Protect Open-Source Software – WSJ


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The recent discovery of a vulnerability in Apache log4j, a widely used open-source software tool, has exposed a significant security issue with our digital world. Open-source software (software that can be used, modified and shared by the public) provides common pieces of the programming that underlies much critical software, both public and private.

Open-source software has been an incredible democratizing and innovative force for the digital world. Its widespread adoption, however, means that security issues can have real-world consequences when a huge proportion of the most popular apps and websites depend on it. This isn’t only an issue for technology companies and their users. It is also an issue of national security. The prevalence of open source means its security is critical to our infrastructure, putting much of the internet and millions of citizens at risk of attack.

We’ve had security issues with open-source software occur every couple of years, including the Heartbleed Bug in 2014 and the npm Left-Pad Vulnerability in 2016. According to the Cybersecurity and Infrastructure Security Agency, in 2020, two of the most routinely exploited information-technology vulnerabilities were related to open source.

One of the primary reasons for these vulnerabilities is that popular open-source software such as log4j is often maintained by volunteers who may not have sufficient resources to prioritize security. But these volunteers aren’t to blame. What appears to be an esoteric technical problem is actually one of funding and the sustainability of the entire digital ecosystem. While some open-source projects are supported by companies and nonprofit organizations, other pieces of code are maintained and released by people who struggle to monetize their work. The open-source security problem is, at its core, a tragedy of the commons. When the underlying health of our digital infrastructure is unsound, the whole system suffers.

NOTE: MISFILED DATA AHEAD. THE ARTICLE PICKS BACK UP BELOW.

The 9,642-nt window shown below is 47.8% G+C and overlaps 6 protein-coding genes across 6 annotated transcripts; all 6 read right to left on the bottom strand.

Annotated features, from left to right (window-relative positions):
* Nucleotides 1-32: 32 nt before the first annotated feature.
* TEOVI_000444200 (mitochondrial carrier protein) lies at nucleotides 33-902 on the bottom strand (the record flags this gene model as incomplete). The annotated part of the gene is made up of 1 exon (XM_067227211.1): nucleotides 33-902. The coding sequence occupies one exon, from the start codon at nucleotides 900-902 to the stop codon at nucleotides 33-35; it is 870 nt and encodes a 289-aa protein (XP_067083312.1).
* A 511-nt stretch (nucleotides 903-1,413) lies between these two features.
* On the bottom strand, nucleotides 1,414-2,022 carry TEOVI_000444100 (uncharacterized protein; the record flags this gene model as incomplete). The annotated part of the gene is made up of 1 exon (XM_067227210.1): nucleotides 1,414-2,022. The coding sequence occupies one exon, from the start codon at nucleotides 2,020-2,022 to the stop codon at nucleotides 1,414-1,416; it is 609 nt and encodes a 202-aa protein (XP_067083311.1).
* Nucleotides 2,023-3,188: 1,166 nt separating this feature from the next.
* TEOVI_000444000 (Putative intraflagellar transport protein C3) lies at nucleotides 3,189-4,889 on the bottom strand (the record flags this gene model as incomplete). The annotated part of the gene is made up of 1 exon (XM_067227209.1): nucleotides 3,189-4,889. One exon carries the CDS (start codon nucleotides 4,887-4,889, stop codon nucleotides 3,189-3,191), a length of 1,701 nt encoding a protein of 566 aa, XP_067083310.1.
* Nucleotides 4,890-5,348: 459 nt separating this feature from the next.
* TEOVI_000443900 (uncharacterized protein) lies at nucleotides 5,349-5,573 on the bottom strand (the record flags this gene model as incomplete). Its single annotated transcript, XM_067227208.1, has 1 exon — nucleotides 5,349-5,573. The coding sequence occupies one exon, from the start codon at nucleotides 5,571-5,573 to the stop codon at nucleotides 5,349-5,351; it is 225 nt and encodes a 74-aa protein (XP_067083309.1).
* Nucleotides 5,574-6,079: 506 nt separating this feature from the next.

In healthcare, it is widely accepted that preventive care is dramatically cheaper and more effective than treatment. We should take the same view toward open-source software platforms and invest in proactive work to prevent the next log4j crisis. The long-term solution is to foster an open-source software ecosystem that is not only secure, innovative and open, but also sustainable.

Part of the solution involves obtaining ambitious and innovative ideas from the open-source community to improve sustainability. At Schmidt Futures we’ve launched the Open Source Software Virtual Incubator, a platform where engineers and innovators can exchange information about what they are working on, so that groups like ours can join together in supporting great ideas.

The federal government can play a part as well by investing more resources to support open-source software. Dedicating even a small fraction of the $9.8 billion allocated for civilian cybersecurity programs in the administration’s 2022 budget request could make an enormous difference.

Congress should create a Center for Open Source Software Security, which would identify and catalog critical software in need of support and fund critical improvements in open-source software security. More broadly, the federal government could establish offices across agencies to support open-source software and encourage governmentwide use, building on existing programs such as We hope the recent White House meeting on open-source software encourages initiatives that not only focus on security but improve sustainability as well.

Let’s take the opportunity the most recent security issue affords us, and commit to identifying and supporting the innovative ideas that will strengthen the open-source software ecosystem.

Mr. Schmidt is a co-founder of Schmidt Futures. He was CEO of Google, 2001–11, and executive chairman of Google and its successor,

Alphabet Inc.,

2011–17. Mr. Long is founding research lead of the Plaintext Group, a technology-policy initiative at Schmidt Futures.

Ashwin Ramaswami

contributed to this article.

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Appeared in the January 28, 2022, print edition.